2.Volunteer in the shallow waters of Amvrakikos Bay and the beaches near Preveza, in northwestern Greece. You will monitor and collect data from an important sea turtle feeding grounds. The turtles are obtained using the ‘rodeo’ technique from a boat, where they are then measured and examined, and finally released all within a few minutes. Additionally, on the beautiful beaches of Preveza, you will survey for nests while enjoying a glorious sunrise.
You’ll be: protecting national parks and nature protection areas!
Aside from its snow-covered volcanoes, mountains, waterfalls and lagoons, Iceland’s other-worldly terrain will have you under its spell as soon as you step off the plane. Between hiking the trails, lounging in the Blue Lagoon, building a hiking trail, cleaning the coastline, or being part of ecological research, a conservation trip in Iceland is like no other! These are the types of projects you can take part in with SEEDS, a volunteer organization that promotes environmental protection and awareness through social projects.
SEEDS is a non-governmental, non-profit organization with the aim to promote intercultural understanding, environmental protection and awareness through work on environmental, social and cultural projects within Iceland. SEEDS workcamps are generally 2 to 3 weeks long. A group of volunteers live and work together on a project that has been identified by a local community. The types of projects can be building walking paths and hiking trails, cleaning the coastline, reforestation and erosion control works, construction or renovation of a community building,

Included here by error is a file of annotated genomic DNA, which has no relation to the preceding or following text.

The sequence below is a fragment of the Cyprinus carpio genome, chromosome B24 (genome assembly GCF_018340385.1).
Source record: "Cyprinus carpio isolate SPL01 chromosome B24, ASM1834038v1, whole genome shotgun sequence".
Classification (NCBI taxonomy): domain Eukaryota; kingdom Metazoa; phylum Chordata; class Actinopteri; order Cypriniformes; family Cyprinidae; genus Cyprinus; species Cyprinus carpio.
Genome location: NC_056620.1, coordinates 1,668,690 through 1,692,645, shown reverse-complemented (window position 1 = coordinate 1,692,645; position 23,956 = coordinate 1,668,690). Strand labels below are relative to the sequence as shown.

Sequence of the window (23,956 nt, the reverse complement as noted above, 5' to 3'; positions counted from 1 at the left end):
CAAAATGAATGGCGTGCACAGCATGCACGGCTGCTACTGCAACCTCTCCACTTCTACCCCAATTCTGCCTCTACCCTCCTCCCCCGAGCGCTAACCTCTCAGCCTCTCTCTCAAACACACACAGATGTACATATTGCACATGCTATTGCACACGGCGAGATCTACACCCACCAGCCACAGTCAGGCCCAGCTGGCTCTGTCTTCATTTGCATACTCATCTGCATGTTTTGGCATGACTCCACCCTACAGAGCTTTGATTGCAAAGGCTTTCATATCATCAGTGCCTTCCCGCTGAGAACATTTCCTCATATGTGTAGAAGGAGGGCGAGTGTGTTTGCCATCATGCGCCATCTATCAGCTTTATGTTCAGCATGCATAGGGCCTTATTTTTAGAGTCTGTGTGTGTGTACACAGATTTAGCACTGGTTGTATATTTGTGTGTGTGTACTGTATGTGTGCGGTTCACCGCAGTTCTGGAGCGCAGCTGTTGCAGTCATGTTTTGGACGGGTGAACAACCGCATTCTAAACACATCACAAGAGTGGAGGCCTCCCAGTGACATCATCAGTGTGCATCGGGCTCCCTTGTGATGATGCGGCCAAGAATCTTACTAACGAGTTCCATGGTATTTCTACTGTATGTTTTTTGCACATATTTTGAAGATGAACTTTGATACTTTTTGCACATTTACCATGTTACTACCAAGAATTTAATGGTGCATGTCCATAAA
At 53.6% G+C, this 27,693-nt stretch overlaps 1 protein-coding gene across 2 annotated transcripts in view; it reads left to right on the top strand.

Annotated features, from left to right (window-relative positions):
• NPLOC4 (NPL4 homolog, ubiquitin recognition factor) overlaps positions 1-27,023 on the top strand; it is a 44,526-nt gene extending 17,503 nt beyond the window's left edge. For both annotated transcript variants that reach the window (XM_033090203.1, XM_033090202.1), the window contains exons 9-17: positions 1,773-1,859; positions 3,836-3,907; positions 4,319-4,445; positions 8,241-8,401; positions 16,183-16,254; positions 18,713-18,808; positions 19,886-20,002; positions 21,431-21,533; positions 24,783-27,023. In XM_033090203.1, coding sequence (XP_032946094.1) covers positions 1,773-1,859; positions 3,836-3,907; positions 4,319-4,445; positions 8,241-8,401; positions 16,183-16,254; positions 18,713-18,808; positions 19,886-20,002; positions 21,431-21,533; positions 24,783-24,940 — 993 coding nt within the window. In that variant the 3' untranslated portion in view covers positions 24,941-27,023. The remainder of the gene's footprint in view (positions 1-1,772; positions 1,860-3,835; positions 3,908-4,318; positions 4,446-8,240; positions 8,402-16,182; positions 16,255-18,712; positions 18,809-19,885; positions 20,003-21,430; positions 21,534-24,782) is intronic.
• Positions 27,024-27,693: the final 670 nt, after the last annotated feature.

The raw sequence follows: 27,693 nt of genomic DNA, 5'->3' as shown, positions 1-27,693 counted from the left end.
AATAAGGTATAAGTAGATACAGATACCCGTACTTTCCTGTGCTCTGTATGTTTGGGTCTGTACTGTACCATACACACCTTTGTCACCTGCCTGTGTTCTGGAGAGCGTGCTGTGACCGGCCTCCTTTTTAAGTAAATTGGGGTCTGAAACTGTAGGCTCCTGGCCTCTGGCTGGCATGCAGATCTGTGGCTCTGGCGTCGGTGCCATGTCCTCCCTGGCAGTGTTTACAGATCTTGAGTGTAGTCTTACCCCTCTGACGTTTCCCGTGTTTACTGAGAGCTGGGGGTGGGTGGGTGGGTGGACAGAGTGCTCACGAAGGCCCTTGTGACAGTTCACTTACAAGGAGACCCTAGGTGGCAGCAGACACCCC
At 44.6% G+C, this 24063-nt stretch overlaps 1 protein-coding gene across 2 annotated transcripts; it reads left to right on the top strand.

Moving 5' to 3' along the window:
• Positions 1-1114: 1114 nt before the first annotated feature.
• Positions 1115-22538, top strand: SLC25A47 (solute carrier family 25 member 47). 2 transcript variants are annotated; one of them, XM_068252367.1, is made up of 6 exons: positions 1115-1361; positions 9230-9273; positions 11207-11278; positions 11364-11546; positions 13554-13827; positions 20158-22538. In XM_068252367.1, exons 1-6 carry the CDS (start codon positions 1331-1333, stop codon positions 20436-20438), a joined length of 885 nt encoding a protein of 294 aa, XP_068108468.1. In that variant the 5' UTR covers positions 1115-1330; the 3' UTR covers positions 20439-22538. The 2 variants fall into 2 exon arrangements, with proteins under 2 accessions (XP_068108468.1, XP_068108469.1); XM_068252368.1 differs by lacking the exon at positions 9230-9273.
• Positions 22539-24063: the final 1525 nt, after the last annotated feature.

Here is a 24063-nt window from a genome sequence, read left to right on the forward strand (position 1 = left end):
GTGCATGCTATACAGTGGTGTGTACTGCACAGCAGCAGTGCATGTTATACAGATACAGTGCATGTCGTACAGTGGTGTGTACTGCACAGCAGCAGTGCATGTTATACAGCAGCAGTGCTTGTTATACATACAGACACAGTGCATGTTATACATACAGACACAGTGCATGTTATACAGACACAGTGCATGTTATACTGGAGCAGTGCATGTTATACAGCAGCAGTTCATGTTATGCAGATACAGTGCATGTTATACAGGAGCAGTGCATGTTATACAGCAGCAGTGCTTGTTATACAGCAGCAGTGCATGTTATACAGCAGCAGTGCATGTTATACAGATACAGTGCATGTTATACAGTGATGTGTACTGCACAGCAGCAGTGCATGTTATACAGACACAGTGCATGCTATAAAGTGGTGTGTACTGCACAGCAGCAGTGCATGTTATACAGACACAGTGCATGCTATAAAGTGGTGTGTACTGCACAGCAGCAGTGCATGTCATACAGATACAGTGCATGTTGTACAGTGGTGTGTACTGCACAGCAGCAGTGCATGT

monument or community center, ecological research, removing invasive plants, and more. Where can I sign up?
For anyone looking to gain practical conservation skills, you can volunteer with The Environment Agency of Iceland. You will live in tents and work in some of the most beautiful parts of Iceland. Volunteers will be involved in practical conservation management in nature protection areas including wilderness and heritage management projects.
Destination: Costa Rica
You’ll be: rehabilitating rescued macaws!
Did you know macaws can live for as long as 60 years in the wild?
Bird lovers, this one is for you. The Ara Manzanillo Project is dedicated to the conservation of two native and endangered macaw species: the Scarlet Macaw and the Great Green or Buffon’s Macaw. The aim is to rescue macaws, breed them and release into the wild. They also conduct conservation research on their patterns after release.